The music video became controversial after at least one student complained. Administrators said the video was inappropriate because of its use of the word “faggot” and its political and religious references. Administrators were also upset that the teacher did not have the video approved ahead of time as she should have, and that the video’s subject was not related to what the class was discussing that day.

In this case, however, parents took the teacher’s side. A group of parents gathered 180 signatures in support of the teacher and brought them to a school board meeting. Administrators ultimately decided to restore her pay for those two days.

Each of these controversies played out differently, but they share some common themes. First, talking about sex in school, even with the prior approval of a school board, can quickly become controversial. Though controversies over medically accurate terms for body parts, like vagina, are not common, the other topics—condoms, oral sex, anal sex, and same-sex relationships—may be the third rail of sex education, as they are frequently at the center of debates.

Whether parents want to believe it or not, these are things kids really need to know about. If a teacher or a sex ed video doesn’t teach a child how to put on a condom, who will? And if nobody does, how can we make sure kids will be protected when they start having sex, whether that’s in high school, in college, or later.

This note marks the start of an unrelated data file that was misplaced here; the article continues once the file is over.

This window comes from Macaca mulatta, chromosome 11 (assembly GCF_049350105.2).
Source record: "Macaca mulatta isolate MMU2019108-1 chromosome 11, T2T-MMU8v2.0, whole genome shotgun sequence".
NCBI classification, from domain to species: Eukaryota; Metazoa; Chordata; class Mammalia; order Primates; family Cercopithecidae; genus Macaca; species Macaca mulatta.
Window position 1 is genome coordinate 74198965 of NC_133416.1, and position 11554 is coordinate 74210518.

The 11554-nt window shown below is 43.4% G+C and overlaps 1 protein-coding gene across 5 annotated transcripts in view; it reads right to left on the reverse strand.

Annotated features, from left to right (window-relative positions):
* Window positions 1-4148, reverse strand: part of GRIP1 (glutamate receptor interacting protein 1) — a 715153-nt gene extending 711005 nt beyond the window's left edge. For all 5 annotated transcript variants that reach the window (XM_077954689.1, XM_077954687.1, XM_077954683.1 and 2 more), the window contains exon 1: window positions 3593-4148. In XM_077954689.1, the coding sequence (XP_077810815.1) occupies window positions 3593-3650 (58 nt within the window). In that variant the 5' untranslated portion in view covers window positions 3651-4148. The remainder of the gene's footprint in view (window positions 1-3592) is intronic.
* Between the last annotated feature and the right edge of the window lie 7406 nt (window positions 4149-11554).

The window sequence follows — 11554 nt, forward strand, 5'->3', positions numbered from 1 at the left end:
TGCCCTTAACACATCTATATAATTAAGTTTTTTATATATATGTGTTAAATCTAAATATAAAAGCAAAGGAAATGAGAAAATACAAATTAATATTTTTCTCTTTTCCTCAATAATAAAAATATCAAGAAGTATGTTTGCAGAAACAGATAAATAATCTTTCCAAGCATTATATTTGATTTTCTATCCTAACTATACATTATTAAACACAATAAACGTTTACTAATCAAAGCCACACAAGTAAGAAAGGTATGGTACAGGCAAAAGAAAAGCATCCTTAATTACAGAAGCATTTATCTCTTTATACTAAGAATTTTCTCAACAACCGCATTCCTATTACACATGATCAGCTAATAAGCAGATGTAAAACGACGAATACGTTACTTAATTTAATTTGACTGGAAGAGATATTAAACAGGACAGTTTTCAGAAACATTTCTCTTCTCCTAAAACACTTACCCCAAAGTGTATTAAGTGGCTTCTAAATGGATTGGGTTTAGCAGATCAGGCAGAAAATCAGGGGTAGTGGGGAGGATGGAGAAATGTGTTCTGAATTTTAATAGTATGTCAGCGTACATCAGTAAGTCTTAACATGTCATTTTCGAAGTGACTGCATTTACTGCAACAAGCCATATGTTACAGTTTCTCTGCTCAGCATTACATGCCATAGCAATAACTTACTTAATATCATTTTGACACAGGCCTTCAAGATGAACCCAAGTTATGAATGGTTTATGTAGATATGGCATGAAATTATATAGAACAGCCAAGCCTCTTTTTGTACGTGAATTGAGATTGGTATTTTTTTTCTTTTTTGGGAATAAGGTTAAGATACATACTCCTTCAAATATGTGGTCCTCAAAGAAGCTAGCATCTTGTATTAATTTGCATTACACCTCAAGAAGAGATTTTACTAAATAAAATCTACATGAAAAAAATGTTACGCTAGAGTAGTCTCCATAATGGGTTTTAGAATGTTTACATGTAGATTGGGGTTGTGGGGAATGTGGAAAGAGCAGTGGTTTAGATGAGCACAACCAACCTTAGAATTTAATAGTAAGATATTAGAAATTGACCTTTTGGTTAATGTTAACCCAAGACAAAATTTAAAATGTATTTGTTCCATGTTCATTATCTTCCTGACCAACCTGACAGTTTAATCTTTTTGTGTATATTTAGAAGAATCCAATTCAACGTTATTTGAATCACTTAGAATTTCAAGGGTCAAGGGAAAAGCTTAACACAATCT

It may not be a teacher’s place to give a how-to on oral or anal sex, but that is not what sex education classes typically focus on. More importantly, these are behaviors that many teens engage in, and as such students need to learn about them and learn how to make them safer.

As for same-sex relationships, those are being talked about everywhere—on television shows, in sports news coverage, and in the Supreme Court—so it’s absurd to think students can’t have important discussions about the issue in school.

The real problem is that for every controversy that makes the news, there are probably two or three more that we don’t hear about. Worse, there are probably five or ten incidents that never even happen because a teacher sees the writing on the wall and censors him or herself before giving students potentially controversial information.

Much of this could be solved with better communication and training all around. Many of the teachers who are assigned to teach sex ed classes have had no formal training on the subject, leaving them unprepared and uncomfortable. (Think about the health teacher in Idaho who refused to even touch the subject.) Giving teachers better training about topics related to sexuality, proven ways to approach these topics, and the specific policies of the school district might help prevent controversies without educators having to censor themselves.

Equally as important, however, is communication with parents so they can better understand the reasons why educators need to tackle these topics. Then it’d be less likely that they’d be shocked when their middle schooler comes home having learned about vaginas.